Iraq at a Distance
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Iraq at a Distance
What Anthropologists Can Teach Us About the War

Antonius C. G. M. Robben, Editor

200 pages | 6 x 9 | 3 illus.
Cloth 2009 | ISBN 978-0-8122-4203-4 | $39.95s | £26.00 | Add to cart
Paper 2011 | ISBN 978-0-8122-2183-1 | $22.50s | £15.00 | Add to cart
Ebook 2011 | ISBN 978-0-8122-0354-7 | $22.5s | £15.00 | About | Add to cart
A volume in the Ethnography of Political Violence series
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The Iraq War has cost innumerable lives, caused vast material destruction, and inflicted suffering on millions of people. Iraq at a Distance: What Anthropology Can Teach Us About the War focuses on the plight of the Iraqi people, caught since 2003 in the carnage between U.S. and British troops on one side and, on the other, Iraqi insurgents, militias, and foreign al Qaeda operatives.

The volume is a bold attempt by six distinguished anthropologists to study a war zone too dangerous for fieldwork. They break new ground by using their ethnographic imagination as a research tool to analyze the Iraq War through insightful comparisons with previous and current armed conflicts in Cambodia, Israel, Palestine, Northern Ireland, Afghanistan, and Argentina. This innovative approach extends the book's relevance beyond a critical understanding of the devastating war in Iraq. More and more parts of the world of long-standing ethnographic interest are becoming off-limits to researchers because of the war on terror. This book serves as a model for the study of other inaccessible regions, and it shows that the impossibility of conducting ethnographic fieldwork does not condemn anthropologists to silence.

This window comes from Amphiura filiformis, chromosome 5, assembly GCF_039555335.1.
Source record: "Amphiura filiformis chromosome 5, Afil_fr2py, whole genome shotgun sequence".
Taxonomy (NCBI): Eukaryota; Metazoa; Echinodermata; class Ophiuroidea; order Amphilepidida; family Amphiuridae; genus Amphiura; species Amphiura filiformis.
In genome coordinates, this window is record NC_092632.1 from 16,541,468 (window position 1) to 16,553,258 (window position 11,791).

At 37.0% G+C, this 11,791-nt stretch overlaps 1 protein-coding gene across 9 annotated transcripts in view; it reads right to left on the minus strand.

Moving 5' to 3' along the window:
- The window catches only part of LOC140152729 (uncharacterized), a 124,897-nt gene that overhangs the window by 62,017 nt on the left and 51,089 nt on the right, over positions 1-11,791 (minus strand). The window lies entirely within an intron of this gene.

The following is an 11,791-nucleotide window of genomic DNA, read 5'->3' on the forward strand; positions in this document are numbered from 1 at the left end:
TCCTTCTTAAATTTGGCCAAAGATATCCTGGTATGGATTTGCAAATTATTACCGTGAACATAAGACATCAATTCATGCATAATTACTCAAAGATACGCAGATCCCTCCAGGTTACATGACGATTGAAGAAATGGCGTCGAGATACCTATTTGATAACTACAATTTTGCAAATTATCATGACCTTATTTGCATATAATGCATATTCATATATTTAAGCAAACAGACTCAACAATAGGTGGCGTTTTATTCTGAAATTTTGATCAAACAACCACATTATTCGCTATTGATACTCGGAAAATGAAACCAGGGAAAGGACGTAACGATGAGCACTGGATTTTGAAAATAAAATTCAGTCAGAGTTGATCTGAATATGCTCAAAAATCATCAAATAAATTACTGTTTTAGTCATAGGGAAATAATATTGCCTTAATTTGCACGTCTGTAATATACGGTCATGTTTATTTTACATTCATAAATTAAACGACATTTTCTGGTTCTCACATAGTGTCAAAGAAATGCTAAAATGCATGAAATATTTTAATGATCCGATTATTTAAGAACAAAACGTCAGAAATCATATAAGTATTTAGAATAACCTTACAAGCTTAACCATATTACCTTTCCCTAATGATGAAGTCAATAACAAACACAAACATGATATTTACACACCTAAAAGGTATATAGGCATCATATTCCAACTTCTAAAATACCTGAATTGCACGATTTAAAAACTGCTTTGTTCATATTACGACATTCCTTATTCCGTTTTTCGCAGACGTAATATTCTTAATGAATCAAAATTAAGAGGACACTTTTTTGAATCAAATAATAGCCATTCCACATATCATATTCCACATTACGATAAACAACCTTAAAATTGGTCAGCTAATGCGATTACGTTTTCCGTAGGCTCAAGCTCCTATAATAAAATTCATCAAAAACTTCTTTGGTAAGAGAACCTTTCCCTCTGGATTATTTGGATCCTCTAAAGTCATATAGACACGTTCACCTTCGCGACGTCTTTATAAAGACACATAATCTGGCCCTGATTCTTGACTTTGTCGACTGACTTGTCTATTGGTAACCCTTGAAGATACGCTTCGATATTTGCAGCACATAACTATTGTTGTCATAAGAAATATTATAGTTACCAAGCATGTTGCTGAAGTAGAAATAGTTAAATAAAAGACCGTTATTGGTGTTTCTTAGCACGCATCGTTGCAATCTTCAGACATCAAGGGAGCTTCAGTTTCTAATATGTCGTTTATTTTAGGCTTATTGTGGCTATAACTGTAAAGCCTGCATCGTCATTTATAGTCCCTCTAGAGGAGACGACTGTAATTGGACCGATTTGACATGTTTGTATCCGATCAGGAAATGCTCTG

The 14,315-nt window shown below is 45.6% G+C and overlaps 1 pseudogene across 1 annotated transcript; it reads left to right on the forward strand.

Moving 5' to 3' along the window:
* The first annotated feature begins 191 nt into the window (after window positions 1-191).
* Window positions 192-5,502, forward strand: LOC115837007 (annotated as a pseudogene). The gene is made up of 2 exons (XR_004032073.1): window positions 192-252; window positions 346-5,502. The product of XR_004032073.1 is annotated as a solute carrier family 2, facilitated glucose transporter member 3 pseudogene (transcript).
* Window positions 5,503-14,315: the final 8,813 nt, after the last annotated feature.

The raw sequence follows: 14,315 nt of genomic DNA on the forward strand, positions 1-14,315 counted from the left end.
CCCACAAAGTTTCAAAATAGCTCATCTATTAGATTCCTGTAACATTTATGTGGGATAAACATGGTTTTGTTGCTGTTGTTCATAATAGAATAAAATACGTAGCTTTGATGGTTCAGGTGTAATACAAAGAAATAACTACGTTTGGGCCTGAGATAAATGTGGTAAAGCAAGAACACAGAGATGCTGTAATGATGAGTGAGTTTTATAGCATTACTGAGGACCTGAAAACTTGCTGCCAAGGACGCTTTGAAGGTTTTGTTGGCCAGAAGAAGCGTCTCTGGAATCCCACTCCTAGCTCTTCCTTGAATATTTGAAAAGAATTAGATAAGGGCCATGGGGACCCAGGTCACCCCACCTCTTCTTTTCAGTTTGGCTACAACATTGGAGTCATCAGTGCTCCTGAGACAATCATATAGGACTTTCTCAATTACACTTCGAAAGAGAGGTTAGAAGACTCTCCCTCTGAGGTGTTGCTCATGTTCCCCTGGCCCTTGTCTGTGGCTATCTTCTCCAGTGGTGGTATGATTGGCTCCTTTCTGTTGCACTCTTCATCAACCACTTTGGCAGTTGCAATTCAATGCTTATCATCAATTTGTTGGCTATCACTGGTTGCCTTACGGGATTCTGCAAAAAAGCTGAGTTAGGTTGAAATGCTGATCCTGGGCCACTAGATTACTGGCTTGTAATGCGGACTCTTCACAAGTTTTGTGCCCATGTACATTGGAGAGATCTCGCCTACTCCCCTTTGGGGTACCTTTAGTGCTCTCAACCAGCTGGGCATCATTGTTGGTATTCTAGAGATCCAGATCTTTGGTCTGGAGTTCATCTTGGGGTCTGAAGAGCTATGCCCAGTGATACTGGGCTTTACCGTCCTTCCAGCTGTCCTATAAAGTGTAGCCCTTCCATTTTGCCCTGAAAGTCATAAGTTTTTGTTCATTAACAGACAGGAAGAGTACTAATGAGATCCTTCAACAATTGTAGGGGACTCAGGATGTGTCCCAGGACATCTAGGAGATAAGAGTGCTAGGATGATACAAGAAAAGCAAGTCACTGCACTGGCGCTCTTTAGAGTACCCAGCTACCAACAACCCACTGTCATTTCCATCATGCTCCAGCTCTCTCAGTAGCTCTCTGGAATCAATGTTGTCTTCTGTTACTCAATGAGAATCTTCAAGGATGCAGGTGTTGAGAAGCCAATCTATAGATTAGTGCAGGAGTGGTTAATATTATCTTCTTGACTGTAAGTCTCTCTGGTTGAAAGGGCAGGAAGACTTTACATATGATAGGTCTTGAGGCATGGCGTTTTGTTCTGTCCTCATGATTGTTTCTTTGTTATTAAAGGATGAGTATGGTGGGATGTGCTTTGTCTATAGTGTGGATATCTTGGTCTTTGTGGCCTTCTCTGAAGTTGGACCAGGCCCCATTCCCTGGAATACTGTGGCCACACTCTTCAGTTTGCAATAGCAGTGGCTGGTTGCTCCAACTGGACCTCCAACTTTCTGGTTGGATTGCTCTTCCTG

Essays analyze the good-versus-evil framework of the war on terror, the deterioration of women's rights in Iraq under fundamentalist coercion, the ethnic-religious partitioning of Baghdad through the building of security walls, the excessive use of force against Iraqi civilians by U.S. counterinsurgency units, and the loss of popular support for U.S. and British forces in Iraq and Afghanistan after the brutal regimes of the Taliban and Saddam Hussein had been toppled.

Antonius C. G. M. Robben is Professor of Anthropology at Utrecht University. His books include Political Violence and Trauma in Argentina, also available from the University of Pennsylvania Press, as well as the edited volumes Fieldwork Under Fire: Contemporary Studies of Violence and Survival (with Carolyn Nordstrom) and Cultures Under Siege: Collective Violence and Trauma (with Marcelo Suárez-Orozco).

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